This is what silencing looks like

I didn’t celebrate International Women’s Day. I didn’t feel I had the right to. I’ve known for a while that maybe I’m not allowed to call myself a feminist because of the way feminism isn’t really much about real equality (justice), or hasn’t been for quite some time even though I’ve always believed it was my calling in life, to be a professional feminist, to ‘be the change I want to see’. The movement is so fractured and ugly, there is no solidarity and as I’ve said before, what are we without it?

I am trying to understand where I’ve gone wrong and coming up with a blank. It is my belief that I trust survivors, no exceptions. I stand by that belief, I put it into practice. Of all my feminist principles, believing survivors of patriarchal violence (entitlement that is positively encouraged by society as opposed to other forms of violence/’hate crimes’) is the most important and mandatory. ‘I believe them’ was not a new concept for me, my politics didn’t suddenly change for the better when I got a Twitter account; this is the truth I have been living ever since I escaped my own abuse. I have worked in refuges, I have worked incognito in the community, provided court based advocacy and accompanied survivors to the police station, the rape crisis centre, the homelessness office. I believed EVERY SINGLE ONE OF THEM. I didn’t ask for proof, I knew there would be many occasions where my severely traumatised clients would have to retell the events that lead them to the authorities. I became an advocate because I wanted to make that process gentler on the women who would be painted as liars and cheats and because they don’t behave like victims.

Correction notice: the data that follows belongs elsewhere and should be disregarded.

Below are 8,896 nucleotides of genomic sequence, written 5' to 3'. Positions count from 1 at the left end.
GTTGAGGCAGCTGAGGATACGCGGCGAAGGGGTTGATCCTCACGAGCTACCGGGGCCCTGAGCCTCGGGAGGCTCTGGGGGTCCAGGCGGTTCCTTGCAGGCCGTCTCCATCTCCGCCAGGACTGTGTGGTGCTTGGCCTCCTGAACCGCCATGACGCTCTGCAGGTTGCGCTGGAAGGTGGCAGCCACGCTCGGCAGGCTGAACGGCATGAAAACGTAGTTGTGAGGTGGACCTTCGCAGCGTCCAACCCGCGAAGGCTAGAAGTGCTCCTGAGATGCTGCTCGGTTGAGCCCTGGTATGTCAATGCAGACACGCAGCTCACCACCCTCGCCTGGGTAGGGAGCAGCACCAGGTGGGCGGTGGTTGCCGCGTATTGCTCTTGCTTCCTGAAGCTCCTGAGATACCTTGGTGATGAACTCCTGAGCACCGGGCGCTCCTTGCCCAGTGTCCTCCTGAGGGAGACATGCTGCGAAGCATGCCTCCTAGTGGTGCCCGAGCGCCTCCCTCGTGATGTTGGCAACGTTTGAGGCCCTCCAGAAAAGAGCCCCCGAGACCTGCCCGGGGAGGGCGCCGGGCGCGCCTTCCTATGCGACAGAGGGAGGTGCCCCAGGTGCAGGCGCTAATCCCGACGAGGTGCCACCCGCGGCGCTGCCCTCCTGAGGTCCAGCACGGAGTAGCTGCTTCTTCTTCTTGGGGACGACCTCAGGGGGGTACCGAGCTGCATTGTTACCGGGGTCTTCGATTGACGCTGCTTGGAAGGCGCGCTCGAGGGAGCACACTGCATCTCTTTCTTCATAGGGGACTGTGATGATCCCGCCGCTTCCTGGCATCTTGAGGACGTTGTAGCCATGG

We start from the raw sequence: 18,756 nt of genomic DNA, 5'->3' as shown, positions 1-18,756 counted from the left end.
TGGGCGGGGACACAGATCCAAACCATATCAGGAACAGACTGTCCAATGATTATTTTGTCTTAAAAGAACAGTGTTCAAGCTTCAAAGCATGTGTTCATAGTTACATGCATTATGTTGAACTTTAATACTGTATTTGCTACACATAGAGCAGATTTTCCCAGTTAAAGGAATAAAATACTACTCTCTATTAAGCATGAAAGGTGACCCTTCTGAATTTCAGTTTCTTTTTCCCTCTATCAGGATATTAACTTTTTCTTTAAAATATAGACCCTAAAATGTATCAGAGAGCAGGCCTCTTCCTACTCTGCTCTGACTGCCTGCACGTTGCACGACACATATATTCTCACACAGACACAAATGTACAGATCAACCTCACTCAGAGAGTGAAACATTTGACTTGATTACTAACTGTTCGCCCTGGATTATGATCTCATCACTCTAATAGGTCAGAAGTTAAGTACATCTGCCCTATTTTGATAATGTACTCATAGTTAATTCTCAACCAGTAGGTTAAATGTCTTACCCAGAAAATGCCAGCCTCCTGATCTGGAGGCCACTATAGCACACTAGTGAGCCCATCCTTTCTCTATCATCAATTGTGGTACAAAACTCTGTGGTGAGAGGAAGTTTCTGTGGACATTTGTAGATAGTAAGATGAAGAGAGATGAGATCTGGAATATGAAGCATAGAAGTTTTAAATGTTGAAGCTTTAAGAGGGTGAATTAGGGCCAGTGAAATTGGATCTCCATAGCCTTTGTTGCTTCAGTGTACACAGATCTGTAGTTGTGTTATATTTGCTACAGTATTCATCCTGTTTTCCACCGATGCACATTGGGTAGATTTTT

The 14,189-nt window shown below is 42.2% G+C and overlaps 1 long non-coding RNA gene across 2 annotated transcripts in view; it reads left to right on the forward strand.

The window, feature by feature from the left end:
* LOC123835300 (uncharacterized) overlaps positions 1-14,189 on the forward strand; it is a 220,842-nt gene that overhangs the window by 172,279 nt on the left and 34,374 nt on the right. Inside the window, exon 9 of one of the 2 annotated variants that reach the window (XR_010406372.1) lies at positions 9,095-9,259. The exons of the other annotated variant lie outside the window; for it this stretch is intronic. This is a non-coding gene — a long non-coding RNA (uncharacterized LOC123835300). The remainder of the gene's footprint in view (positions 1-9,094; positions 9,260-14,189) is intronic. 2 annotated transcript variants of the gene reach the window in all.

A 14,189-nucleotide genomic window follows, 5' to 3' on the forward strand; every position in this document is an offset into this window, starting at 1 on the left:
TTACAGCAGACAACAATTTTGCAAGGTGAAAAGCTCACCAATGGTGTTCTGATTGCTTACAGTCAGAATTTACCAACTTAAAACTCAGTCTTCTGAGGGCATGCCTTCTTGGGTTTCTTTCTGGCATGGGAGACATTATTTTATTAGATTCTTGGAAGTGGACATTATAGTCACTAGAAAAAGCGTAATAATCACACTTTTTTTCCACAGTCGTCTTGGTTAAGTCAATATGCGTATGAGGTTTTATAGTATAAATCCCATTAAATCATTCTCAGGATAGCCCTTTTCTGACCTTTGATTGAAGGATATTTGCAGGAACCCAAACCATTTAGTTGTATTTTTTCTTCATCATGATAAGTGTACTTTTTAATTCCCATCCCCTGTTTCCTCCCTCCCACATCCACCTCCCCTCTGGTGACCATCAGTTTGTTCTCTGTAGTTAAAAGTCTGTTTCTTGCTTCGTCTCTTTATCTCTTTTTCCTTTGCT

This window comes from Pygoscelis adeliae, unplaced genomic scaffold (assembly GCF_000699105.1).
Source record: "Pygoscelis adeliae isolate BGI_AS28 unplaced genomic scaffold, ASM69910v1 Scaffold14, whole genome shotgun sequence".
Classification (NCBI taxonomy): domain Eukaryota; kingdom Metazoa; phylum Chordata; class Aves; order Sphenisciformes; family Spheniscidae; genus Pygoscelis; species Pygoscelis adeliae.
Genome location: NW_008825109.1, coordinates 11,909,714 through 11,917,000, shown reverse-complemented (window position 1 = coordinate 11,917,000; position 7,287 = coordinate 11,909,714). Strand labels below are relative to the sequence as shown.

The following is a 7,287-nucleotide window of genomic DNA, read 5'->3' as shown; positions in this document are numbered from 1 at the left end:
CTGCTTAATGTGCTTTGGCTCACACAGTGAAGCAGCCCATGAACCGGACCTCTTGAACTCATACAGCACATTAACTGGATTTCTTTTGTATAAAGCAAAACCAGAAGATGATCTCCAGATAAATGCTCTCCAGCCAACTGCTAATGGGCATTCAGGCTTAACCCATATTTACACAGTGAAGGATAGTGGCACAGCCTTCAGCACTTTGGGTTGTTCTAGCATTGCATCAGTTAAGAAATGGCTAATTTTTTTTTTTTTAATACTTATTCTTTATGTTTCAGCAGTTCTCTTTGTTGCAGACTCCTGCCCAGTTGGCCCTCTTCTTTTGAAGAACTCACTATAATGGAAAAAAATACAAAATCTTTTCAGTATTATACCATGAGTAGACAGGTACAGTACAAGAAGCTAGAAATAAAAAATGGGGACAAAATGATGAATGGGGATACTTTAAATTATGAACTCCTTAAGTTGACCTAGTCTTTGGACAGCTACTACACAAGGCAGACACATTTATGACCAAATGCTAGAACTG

Trauma does extraordinary things to people.  Perhaps silencing is one of its most visible effects. When you are repeatedly violated and you’re not sure people would even believe you if you told them, you physically lose your voice. It’s not possible for a victim to issue a statement covering every last detail of their own assault as soon as it is over. There is a period of time before a victim makes a decision about whether or not to pursue a criminal trial and it is in that short space of time that we MUST believe survivors or we risk silencing them for good. Now, for all the people quick to defend their friends/partners against rape/harassment ‘allegations’ this past week, the ones who failed to comment on the survivors lifelessly falling away from Twitter, your actions have meant those survivors have probably been silenced forever, not just with perpetrators of the incidents discussed here but also for future violations). The processes we were muddling through on Twitter were radical because they have never really been implemented before; a survivor led process that would let people speak about their concerns, their highly tuned antennas picking up on ‘nuisance’ men (because we’re all repeat survivors right?) who it turns out didn’t just make one of us feel uncomfortable, rather pretty much every single one of us in the group. I see you all talking to these people. Twitter has effectively become a safe space for patriarchal perpetrators. Argue the toss all you like here, speaking on behalf of myself and advocating on behalf of the few people who stand by their principles, this is what has been achieved.